This argument makes zero sense.

If, as you argue, he is protected as a Canadian citizen, how can his lands be occupied by foreign troops - bearing in mind that Canada was a military ally of the USA in Afghanistan. Either he is defending his homeland from foreign incursion or he is a foreigner fighting his own countrymen. And that, of course, is treason.

And, to back up slightly:

Regarding the Convention on the Rights of the Child, which was brought up earlier, it does state that those aged 15 to 18 may voluntarily take part in armed conflicts, but cannot be forced to do so - the state must also take feasible measures to ensure that those below 18 aren't fighting, though there's not an outright ban. The Optional Protocol on the Involvement of Children in Armed Conflicts takes that somewhat further by stating that guerrilla and non-state sponsored forces cannot recruit those below age 18, at all.

Both treaties deal with recruitment into armed forces rather than engagement with them (and do not deal with prisoners of war, at all). Further to that, the Rights of the Child treaty technically allows Khadr to be involved as a fully adult soldier. Khadr's comrades-in-arms, by my reading, acted contrary to the Optional Protocols (as I am under the impression they were a guerrilla militia).

All this adds up to some interesting questions:
Does Khadr's waiving of his non-military service right waive his other rights as well?
Does the voluntary nature of his service override the non-state clause of the Optional Protocols?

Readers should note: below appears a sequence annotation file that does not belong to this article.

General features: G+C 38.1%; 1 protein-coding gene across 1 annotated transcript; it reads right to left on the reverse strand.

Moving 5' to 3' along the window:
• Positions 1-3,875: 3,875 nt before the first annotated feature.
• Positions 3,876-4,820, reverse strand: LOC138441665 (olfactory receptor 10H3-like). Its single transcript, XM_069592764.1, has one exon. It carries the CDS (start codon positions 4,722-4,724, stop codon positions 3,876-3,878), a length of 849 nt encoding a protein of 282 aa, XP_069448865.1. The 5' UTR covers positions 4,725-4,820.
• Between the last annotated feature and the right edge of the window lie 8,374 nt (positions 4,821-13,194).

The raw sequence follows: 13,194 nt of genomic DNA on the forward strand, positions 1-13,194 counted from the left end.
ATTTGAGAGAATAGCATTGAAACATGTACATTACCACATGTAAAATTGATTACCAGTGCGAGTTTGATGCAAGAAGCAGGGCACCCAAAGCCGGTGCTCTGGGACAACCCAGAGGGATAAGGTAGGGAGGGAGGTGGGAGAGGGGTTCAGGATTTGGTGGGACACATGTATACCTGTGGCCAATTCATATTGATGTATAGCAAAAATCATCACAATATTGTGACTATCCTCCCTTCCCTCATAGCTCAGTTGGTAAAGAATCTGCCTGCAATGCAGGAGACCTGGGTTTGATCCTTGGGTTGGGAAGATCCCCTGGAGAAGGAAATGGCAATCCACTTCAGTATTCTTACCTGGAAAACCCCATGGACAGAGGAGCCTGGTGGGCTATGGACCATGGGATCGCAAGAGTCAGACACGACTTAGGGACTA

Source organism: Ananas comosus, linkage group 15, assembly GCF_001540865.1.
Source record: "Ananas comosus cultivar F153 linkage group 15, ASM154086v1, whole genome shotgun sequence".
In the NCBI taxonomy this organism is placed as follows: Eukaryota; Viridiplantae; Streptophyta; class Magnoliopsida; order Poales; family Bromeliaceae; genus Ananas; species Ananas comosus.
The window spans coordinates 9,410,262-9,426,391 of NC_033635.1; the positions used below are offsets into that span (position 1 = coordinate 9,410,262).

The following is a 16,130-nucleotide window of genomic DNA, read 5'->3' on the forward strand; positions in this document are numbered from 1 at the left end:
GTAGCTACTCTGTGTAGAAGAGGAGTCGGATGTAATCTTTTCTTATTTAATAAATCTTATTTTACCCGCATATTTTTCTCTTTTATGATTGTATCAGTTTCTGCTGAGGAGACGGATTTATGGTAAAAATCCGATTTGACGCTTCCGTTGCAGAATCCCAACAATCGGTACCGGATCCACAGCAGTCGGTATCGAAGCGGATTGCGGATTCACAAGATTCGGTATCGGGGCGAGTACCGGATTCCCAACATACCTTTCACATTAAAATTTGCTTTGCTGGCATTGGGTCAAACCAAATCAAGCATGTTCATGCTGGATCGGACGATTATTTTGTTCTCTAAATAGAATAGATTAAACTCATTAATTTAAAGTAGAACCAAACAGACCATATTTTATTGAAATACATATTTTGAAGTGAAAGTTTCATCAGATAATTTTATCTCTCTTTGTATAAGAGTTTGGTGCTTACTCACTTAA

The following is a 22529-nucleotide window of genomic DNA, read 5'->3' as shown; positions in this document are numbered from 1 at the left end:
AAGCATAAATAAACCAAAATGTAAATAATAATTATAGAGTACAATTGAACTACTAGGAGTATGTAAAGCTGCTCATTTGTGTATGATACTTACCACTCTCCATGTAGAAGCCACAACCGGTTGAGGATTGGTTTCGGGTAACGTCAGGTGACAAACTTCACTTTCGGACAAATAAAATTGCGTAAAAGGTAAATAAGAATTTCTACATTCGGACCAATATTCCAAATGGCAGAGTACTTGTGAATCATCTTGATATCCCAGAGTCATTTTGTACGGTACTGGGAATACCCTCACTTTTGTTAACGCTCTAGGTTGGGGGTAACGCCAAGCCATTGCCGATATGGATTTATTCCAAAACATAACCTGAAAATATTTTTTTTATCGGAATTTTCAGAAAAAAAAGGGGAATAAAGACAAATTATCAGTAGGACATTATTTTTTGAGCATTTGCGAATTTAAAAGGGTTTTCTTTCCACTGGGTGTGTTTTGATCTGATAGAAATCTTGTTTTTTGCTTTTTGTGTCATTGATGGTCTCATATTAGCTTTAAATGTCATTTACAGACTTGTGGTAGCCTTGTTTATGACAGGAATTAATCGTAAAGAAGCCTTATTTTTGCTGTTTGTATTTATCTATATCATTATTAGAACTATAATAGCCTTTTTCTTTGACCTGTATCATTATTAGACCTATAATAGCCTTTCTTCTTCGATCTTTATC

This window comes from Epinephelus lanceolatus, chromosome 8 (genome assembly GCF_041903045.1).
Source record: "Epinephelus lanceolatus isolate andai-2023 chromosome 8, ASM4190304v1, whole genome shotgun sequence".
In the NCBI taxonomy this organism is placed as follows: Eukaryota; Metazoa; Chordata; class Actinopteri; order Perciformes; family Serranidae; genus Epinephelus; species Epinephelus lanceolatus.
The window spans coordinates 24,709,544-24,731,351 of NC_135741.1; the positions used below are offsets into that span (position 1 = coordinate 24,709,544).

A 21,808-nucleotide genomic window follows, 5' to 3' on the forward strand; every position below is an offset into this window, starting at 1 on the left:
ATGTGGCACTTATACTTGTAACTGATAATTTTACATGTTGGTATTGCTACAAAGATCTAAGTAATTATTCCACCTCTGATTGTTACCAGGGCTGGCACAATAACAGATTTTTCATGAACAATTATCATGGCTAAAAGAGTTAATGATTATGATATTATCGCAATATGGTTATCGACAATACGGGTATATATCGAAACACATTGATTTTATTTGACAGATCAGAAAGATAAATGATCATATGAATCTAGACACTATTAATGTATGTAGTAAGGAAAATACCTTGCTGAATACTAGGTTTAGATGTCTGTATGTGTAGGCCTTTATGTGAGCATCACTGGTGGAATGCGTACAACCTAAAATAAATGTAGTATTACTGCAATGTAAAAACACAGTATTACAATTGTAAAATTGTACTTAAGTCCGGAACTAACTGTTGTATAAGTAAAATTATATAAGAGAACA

I would be inclined to answer yes, to both questions. Of course, that doesn't justify any torture or inhumane treatment in Guantanamo, but after reading through the international treaties, his age seems a moot point.
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Old 06-13-2013, 11:11 AM
 
1,723 posts, read 5,140,930 times
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A minor cannot voluntarily waive rights under the convention.

Did you go to law school?
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Old 06-13-2013, 11:23 AM
 
34,380 posts, read 41,471,780 times
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Quote:
Originally Posted by tarp View Post
Terrorist is a loaded term and very subjective. The actual goal of the "mission" was for Dick Cheney to secure Afghanistan so he could build a pipeline from Russia's oilfields. You have been drinking the Kool-Aid, jambo101. Nobody in Afghanistan wants to "destroy western culture and values." Do you also buy the whole "they hate us for our freedom" b.s.?
Tarp you think it was all about a Russian pipeline? You cant be serious..
let me refresh your memory

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Old 06-13-2013, 11:28 AM
 
Location: Lethbridge, AB
1,132 posts, read 1,653,702 times
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Quote:
Originally Posted by tarp View Post
A minor cannot voluntarily waive rights under the convention.

Did you go to law school?